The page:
TAOS — A piece of early American naval history that had been in landlocked New Mexico for years has been returned to the ship where its first owner might have sailed more than two centuries ago.

Robert Smith said had found the copy of Grecian History in a garbage bag, ready to be thrown into the trash. He held onto it for some time before realizing it possibly survived a maritime battle during the War of 1812.

“One day I opened the up the cover of the book and it was just stunning,” Smith said.

Inscribed on the inside cover was the writing of sailor Charles F. Waldo, who served on the USS Constitution during a naval battle off the coast of Brazil.

Smith had sold the book to a close friend living in the Taos area for $200. He later recovered it following the death of his friend.

Smith had been doing some research on the book and was eager to know more about Waldo, as well as how the book had traveled so far, he said. The USS Constitution Museum in Boston’s Charlestown Navy Yard, which has accepted his donation of the book, “said this was a conundrum.”

Written in the book is the passage, “Captured off the British Frigate Java VIVA LA CONSTITUTION” and “y sus Hombres,” along with a date, December 12, 1812. The ship was involved in a battle against the English ship HMS Java in late December of that year.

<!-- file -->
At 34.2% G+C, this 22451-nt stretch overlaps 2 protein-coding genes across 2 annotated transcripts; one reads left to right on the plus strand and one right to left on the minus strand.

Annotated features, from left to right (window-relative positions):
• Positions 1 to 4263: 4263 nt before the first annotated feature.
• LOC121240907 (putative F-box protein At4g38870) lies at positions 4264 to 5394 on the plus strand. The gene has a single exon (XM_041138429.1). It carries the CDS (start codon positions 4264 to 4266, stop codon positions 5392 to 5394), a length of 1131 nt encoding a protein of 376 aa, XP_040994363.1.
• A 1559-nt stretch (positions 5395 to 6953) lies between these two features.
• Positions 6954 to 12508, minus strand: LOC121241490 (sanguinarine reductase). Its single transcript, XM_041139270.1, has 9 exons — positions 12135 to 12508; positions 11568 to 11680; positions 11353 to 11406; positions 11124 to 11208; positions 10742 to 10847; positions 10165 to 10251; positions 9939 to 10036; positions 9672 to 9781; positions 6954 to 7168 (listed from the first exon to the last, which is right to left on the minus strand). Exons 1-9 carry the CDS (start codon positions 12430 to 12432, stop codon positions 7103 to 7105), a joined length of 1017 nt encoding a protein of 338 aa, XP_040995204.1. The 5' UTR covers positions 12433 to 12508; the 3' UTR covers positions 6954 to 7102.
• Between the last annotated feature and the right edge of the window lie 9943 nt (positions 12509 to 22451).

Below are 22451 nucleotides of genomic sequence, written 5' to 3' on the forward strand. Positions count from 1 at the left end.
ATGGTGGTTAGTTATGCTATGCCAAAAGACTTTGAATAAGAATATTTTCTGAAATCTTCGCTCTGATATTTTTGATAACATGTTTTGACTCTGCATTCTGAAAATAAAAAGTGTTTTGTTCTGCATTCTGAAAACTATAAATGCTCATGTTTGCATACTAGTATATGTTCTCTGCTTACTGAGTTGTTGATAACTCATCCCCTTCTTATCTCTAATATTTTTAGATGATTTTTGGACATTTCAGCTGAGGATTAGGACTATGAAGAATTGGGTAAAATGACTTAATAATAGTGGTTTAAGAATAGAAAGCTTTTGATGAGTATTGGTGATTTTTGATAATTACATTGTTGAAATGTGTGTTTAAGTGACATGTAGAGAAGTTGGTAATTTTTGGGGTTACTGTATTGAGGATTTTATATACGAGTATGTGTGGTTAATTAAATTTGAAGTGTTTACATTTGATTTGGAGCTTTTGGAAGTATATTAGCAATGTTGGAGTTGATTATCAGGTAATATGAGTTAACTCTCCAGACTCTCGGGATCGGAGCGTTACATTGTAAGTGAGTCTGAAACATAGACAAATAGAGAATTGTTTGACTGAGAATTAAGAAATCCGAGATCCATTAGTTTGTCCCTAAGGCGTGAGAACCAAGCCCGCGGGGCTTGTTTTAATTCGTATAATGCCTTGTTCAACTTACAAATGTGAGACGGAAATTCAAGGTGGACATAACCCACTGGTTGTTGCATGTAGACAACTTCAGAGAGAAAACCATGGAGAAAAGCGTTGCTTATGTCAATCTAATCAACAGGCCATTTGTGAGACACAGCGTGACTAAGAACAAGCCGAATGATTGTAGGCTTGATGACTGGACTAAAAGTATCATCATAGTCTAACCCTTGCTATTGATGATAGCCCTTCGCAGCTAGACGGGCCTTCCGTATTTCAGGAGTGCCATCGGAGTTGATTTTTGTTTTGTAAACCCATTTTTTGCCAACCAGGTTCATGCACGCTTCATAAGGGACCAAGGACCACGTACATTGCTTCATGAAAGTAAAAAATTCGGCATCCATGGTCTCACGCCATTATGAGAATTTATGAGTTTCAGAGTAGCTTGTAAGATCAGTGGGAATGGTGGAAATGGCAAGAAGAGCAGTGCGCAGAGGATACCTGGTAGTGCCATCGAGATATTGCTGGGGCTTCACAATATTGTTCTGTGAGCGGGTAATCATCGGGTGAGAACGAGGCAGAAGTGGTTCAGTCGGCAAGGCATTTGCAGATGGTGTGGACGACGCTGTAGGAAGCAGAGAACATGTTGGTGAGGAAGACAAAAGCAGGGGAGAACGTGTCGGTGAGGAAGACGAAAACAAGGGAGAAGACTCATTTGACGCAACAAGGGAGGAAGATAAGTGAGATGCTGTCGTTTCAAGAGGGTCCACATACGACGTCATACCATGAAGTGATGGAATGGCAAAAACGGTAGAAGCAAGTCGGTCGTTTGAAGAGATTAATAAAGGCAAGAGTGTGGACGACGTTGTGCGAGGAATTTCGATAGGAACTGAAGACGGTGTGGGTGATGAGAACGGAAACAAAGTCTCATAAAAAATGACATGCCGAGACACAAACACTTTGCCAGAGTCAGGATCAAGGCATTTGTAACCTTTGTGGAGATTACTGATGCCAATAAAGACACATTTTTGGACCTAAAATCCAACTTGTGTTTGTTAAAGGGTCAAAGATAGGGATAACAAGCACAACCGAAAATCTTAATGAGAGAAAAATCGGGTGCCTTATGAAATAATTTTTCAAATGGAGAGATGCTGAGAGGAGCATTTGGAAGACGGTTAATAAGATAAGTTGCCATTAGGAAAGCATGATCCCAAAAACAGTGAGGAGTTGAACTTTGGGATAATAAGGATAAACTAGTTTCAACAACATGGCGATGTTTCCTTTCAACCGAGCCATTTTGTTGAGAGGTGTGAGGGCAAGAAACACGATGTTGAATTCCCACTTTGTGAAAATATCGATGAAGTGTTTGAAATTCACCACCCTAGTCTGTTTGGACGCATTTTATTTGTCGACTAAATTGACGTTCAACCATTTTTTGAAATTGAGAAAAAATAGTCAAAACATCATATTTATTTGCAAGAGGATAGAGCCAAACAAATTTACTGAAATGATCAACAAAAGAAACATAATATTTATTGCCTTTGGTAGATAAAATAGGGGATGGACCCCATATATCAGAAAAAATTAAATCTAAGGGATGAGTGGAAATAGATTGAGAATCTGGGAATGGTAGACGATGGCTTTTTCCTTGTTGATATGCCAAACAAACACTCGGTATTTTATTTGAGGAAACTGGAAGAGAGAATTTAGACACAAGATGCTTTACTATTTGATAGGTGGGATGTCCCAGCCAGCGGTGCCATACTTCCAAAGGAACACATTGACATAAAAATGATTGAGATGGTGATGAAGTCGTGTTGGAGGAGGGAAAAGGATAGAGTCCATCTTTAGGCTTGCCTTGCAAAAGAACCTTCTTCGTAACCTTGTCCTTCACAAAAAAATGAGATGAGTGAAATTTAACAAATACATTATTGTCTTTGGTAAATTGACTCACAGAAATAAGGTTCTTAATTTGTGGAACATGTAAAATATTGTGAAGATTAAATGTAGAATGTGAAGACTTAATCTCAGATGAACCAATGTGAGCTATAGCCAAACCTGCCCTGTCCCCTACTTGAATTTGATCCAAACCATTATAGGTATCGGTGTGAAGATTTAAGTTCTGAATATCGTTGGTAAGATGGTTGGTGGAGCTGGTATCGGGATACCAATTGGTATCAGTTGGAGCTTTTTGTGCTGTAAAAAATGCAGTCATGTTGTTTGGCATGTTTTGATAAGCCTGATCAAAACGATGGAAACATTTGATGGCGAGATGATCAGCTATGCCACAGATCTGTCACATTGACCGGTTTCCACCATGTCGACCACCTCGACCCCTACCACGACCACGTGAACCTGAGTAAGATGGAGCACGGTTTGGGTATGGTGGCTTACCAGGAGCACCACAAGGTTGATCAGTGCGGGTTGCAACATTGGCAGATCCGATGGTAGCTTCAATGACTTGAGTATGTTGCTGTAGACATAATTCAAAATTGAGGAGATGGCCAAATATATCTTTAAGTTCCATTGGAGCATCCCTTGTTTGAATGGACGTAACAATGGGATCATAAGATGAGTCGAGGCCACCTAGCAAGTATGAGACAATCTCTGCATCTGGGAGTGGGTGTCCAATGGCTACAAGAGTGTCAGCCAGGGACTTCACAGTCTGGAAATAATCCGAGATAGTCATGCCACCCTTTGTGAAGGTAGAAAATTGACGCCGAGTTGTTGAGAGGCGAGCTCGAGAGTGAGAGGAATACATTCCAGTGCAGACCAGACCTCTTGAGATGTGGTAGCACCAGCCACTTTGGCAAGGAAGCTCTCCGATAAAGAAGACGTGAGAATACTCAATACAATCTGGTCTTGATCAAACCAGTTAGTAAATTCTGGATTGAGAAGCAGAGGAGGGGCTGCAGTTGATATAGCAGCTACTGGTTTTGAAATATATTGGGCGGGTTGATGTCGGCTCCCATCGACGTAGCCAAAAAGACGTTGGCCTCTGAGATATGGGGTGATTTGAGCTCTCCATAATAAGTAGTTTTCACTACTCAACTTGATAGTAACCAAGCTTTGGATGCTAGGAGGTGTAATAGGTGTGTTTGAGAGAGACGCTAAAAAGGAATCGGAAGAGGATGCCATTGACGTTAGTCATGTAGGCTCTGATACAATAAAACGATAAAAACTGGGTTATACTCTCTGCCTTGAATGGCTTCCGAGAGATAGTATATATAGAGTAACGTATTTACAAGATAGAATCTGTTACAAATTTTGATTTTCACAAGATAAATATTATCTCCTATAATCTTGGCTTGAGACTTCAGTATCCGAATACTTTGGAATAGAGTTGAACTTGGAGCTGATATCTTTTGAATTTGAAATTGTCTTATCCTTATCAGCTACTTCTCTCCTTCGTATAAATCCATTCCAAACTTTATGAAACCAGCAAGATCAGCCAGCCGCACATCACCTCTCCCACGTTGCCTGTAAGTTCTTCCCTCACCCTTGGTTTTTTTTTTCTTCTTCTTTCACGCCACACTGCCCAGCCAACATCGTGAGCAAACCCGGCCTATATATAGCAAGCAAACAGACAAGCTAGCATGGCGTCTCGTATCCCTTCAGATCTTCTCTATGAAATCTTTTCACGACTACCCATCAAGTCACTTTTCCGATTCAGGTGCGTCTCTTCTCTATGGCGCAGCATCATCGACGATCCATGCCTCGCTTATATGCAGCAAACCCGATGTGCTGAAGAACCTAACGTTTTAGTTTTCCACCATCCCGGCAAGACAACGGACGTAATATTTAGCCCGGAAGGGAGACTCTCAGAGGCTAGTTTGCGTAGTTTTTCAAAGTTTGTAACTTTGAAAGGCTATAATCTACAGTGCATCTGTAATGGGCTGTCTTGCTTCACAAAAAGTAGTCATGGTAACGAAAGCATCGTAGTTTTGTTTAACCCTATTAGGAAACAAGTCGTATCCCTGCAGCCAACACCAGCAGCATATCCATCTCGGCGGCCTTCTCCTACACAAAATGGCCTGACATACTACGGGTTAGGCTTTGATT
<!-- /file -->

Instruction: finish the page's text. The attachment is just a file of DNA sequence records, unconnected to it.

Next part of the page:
Smith assumed the writing is that of the sailor who signed it, Waldo.

The curators at the USS Constitution Museum, where the ship is moored, initially told Smith they were unaware of the book and its relation to the ship but eventually took the book and began researching the writing and the relevance to the ship.

Kate Monea, an archivist in the curation department at the museum, said she was unable to comment on the book and its origins.

“We’re still working on verifying it on our own end,” she said.

But Smith is confident the book belongs at the museum.

“I feel a relief that it’s in the right place,” Smith said. “After all its travels it could have been lost, but it’s found.”

The USS Constitution was one of the first frigates commissioned by the U.S. government and launched in 1797. Old Ironsides, as it came to be known, saw many battles and is the oldest commissioned ship in the U.S. Navy.

This story first appeared in The Taos News, a sister publication of the Santa Fe New Mexican.

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